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Indian J Ophthalmol. 2019 Jun;67(6):772-783. doi: 10.4103/ijo.IJO_449_19.

Coats disease in 351 eyes: Analysis of features and outcomes over 45 years (by decade) at a single center.

Author information

1
Ocular Oncology Service, Wills Eye Hospital, Thomas Jefferson University, 840 Walnut Street, 14th Floor, Philadelphia, PA, USA.
2
Ocular Oncology Service, Wills Eye Hospital, Thomas Jefferson University, 840 Walnut Street, 14th Floor, Philadelphia, PA; Department of Ophthalmology, Mayo Clinic, Rochester, MN, 55905, USA.

Abstract

Purpose:

To assess features and outcomes of Coats disease over 5-decades.

Methods:

Retrospective review of Coats disease patients at a single center. Features and outcomes were compared based on decade of presentation.

Results:

There were 351 patients with Coats disease. The presenting median age (6 years), male sex (84%), and unilaterality (100%) did not change per decade. Coats disease classification did not change per decade with Stage 1 (1%), Stage 2 (21%), Stage 3 (68%), Stage 4 (6%), and Stage 5 (1%). Clinical features that changed per decade (1970s vs. 1980s vs. 1990s vs. 2000s vs. 2010s) included 1980s features of more eyes with exudation in all 4 quadrants (22% vs. 58% vs. 44% vs. 33% vs. 27, P = 0.01) and total exudative retinal detachment (33% vs. 53% vs. 39% vs. 27% vs. 21%, P < 0.001). Imaging features that changed per decade included 2010s greater fluorescein angiographic extent of retinal non-perfusion in mean clock hours (4 vs. 4 vs. 3 vs. 5 vs. 6, P = 0.003), and 1980s greater mean height of retinal detachment ultrasonographically (5 vs. 12 vs. 5 vs. 5 vs. 4 mm, P < 0.001). Treatment features that changed per decade included 1980s greater primary enucleation (11% vs. 16% vs. 3% vs. 4% vs. 1%, P = 0.001), and 2010s greater use of laser photocoagulation (55% vs. 33% vs. 38% vs. 40% vs. 72%, P < 0.001), sub-Tenon corticosteroid (0% vs. 4% vs. 5% vs. 8% vs. 29%, P < 0.001), and intravitreal anti-VEGF) (0% vs. 4% vs. 2% vs. 13% vs. 18%, P = 0.003). Outcomes that changed per decade included 2010s findings of more complete resolution of subretinal fluid (64% vs. 59% vs. 38% vs. 58% vs. 72%, P = 0.01) and less need for primary/secondary enucleation (17% vs. 27% vs. 14% vs. 13% vs. 6%, P = 0.04).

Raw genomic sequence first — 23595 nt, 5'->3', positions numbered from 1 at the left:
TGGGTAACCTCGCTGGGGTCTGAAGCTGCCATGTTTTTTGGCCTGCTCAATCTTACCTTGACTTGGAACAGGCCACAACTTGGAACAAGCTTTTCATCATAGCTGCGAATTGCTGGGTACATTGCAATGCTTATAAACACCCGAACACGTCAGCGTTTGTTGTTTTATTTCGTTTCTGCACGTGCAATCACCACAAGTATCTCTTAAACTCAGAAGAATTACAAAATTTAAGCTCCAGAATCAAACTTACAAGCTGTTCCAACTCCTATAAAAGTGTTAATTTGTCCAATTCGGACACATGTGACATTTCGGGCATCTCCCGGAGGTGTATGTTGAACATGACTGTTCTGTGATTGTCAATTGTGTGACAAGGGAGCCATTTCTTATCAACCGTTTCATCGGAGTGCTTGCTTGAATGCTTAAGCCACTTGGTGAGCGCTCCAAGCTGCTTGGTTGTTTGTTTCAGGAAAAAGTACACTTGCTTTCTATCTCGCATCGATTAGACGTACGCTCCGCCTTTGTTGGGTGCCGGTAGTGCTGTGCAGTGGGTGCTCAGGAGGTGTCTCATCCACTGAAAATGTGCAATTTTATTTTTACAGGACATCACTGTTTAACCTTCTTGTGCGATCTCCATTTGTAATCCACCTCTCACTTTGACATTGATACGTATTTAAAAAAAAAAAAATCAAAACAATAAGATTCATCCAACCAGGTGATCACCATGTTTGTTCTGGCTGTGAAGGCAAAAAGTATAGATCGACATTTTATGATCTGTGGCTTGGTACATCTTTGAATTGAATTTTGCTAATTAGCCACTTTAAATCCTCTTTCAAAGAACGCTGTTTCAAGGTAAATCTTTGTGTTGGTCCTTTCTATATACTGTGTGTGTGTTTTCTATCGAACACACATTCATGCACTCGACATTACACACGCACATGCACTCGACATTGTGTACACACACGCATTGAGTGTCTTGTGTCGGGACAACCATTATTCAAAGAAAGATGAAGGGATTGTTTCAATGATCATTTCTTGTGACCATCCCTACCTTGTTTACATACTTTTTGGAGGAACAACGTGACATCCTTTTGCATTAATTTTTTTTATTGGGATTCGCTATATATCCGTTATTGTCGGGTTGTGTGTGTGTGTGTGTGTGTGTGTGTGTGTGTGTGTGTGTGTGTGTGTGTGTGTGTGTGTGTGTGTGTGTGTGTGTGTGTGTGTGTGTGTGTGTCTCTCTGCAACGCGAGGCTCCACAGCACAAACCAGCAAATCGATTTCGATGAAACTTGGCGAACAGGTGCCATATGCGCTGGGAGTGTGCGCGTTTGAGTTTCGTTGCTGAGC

Conclusion:

Eyes with Coats disease in the 1980s demonstrated more advanced findings, often requiring enucleation. Over the decades, greater use of laser photocoagulation and injections has led to improved disease resolution with greater globe salvage.

KEYWORDS:

Coats disease; cryotherapy; enucleation; exudation; eye; laser photocoagulation; retina; surgery; telangiectasia

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